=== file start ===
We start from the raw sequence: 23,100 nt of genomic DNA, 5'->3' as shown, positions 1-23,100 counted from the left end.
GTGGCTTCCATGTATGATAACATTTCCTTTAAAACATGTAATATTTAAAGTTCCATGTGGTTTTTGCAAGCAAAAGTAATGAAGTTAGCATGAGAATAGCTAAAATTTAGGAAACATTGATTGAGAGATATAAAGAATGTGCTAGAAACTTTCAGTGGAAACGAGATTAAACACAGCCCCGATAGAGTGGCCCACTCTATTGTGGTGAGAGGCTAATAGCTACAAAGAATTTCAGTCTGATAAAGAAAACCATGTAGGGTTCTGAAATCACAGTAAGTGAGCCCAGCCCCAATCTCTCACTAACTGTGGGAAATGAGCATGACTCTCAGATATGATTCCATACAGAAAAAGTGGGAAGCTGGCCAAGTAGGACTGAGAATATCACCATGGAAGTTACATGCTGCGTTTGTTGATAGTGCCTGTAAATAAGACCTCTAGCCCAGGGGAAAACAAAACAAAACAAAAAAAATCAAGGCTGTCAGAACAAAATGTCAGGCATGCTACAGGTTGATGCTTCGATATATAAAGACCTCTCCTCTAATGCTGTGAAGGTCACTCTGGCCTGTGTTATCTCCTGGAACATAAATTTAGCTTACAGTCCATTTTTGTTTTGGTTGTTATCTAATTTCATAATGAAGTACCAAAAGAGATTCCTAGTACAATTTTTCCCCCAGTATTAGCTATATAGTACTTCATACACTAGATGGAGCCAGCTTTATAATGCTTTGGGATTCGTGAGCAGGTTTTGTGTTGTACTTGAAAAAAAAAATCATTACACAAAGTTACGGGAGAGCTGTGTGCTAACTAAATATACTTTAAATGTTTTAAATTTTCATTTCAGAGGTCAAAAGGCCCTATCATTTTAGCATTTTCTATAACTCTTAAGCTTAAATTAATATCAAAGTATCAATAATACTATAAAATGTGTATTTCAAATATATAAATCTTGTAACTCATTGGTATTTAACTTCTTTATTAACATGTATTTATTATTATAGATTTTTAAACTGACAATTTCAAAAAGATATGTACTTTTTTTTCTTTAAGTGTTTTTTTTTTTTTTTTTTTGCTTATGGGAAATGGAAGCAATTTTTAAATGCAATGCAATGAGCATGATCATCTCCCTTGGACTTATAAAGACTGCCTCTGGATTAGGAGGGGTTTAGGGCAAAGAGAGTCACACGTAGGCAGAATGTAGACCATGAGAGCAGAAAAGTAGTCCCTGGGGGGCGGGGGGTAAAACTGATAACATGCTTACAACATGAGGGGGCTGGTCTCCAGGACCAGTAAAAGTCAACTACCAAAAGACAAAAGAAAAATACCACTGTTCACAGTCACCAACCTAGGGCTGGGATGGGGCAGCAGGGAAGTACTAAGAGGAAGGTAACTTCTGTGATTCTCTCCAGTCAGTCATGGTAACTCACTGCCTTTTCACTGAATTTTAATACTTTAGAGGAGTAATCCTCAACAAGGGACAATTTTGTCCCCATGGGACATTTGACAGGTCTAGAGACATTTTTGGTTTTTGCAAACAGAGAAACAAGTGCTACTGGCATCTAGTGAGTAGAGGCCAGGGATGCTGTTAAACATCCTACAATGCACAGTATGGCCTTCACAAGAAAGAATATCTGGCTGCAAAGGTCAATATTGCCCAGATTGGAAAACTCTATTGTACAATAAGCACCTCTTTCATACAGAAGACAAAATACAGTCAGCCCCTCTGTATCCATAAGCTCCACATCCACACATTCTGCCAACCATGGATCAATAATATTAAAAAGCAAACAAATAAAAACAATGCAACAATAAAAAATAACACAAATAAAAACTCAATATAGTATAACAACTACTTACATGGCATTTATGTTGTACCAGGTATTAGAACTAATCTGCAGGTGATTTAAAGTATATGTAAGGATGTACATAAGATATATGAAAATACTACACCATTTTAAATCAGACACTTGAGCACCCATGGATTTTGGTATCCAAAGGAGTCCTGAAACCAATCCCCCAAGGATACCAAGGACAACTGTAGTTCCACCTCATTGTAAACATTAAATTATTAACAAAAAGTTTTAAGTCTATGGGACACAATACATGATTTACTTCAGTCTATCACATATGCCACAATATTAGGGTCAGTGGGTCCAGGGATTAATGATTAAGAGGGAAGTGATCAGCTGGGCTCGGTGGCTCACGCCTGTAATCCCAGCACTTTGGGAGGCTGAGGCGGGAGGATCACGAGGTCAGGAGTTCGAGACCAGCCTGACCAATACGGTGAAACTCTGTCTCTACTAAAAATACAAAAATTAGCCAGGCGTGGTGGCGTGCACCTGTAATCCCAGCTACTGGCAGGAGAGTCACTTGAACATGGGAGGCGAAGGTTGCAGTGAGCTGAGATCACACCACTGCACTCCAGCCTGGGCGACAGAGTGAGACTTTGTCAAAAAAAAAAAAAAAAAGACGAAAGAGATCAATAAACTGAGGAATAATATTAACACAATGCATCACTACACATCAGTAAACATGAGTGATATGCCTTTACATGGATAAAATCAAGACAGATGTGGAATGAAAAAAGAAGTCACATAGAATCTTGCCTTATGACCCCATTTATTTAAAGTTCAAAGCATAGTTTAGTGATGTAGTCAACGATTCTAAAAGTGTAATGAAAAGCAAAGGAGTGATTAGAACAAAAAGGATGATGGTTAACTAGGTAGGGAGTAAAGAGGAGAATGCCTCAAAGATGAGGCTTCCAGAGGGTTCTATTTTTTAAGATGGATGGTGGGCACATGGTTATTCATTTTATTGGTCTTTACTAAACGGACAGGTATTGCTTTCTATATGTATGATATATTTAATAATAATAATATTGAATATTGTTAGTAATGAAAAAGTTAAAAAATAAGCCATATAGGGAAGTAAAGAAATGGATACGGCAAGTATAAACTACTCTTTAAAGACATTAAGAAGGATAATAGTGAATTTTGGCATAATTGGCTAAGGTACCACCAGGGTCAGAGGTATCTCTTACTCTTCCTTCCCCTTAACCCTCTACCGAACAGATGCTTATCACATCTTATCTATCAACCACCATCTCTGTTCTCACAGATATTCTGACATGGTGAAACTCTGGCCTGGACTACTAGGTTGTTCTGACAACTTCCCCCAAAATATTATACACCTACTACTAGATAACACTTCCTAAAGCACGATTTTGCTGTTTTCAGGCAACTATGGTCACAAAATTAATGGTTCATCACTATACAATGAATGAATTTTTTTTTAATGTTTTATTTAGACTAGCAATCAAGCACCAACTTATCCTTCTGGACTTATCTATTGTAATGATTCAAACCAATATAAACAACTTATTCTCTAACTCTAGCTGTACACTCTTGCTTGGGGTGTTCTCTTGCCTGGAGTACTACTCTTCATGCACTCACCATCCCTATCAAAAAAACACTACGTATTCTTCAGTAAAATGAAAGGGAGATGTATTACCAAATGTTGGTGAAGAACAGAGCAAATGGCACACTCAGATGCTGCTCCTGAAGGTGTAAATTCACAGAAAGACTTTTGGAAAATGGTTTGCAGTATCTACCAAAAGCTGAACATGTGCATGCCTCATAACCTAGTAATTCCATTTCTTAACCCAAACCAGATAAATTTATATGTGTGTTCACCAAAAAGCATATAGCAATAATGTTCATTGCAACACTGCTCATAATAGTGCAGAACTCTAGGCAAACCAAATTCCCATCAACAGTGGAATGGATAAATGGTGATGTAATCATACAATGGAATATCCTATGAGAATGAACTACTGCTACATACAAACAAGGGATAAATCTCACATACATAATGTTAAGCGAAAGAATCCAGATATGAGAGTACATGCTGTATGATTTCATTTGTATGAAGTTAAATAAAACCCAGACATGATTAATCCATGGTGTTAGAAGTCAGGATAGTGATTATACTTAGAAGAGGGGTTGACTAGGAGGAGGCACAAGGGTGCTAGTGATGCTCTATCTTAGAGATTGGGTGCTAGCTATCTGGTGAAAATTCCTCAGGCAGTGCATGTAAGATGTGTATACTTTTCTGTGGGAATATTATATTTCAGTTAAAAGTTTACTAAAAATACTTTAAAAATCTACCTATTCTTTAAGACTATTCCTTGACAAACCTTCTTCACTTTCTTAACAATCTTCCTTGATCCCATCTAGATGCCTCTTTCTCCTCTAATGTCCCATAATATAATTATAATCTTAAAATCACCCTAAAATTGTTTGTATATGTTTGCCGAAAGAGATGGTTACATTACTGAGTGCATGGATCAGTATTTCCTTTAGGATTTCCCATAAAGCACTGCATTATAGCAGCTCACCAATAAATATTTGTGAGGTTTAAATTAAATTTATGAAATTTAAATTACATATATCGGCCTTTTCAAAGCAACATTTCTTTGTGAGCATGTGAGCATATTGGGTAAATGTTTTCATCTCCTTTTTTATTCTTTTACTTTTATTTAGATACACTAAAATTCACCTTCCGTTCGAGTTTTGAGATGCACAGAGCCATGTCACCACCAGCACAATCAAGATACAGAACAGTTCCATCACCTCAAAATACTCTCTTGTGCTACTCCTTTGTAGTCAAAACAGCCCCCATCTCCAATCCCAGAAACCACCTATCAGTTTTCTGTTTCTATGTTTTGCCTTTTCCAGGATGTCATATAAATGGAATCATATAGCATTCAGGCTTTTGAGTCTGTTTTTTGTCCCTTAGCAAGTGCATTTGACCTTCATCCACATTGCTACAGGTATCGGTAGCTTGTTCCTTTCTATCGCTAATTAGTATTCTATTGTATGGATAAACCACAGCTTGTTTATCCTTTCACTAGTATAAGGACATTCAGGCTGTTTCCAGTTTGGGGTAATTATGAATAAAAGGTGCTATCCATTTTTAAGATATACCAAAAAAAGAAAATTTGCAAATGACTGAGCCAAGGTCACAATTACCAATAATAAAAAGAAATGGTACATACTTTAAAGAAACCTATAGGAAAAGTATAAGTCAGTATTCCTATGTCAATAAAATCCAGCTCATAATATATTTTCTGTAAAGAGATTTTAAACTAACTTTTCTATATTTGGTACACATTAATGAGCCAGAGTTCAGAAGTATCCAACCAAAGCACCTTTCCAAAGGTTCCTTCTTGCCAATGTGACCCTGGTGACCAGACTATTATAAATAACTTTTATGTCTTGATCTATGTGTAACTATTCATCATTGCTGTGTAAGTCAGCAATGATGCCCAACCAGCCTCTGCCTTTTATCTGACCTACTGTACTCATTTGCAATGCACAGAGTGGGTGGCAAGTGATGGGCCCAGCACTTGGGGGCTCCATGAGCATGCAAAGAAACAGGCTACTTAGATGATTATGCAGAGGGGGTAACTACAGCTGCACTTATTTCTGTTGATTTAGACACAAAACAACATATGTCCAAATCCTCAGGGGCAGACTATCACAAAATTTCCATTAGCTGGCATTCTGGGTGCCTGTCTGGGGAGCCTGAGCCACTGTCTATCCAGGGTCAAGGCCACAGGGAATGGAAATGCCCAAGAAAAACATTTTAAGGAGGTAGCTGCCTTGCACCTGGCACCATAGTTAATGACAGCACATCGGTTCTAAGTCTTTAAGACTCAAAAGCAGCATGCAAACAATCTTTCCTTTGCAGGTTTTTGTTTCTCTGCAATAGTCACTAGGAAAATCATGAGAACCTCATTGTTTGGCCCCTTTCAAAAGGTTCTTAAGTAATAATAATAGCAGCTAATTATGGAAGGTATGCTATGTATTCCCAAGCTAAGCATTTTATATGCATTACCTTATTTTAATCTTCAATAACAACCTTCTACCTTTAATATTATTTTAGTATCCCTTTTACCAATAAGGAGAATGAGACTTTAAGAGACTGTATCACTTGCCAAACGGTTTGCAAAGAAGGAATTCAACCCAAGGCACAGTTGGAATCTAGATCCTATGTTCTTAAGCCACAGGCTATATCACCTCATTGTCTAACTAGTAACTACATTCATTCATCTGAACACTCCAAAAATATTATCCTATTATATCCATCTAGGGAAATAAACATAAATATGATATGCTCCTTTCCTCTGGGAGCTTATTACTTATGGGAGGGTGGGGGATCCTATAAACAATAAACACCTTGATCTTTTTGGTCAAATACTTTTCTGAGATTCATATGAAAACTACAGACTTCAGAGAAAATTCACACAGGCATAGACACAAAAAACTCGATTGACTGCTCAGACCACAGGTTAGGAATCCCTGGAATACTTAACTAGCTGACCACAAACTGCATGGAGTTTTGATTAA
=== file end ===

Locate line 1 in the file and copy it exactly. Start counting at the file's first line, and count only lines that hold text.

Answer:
We start from the raw sequence: 23,100 nt of genomic DNA, 5'->3' as shown, positions 1-23,100 counted from the left end.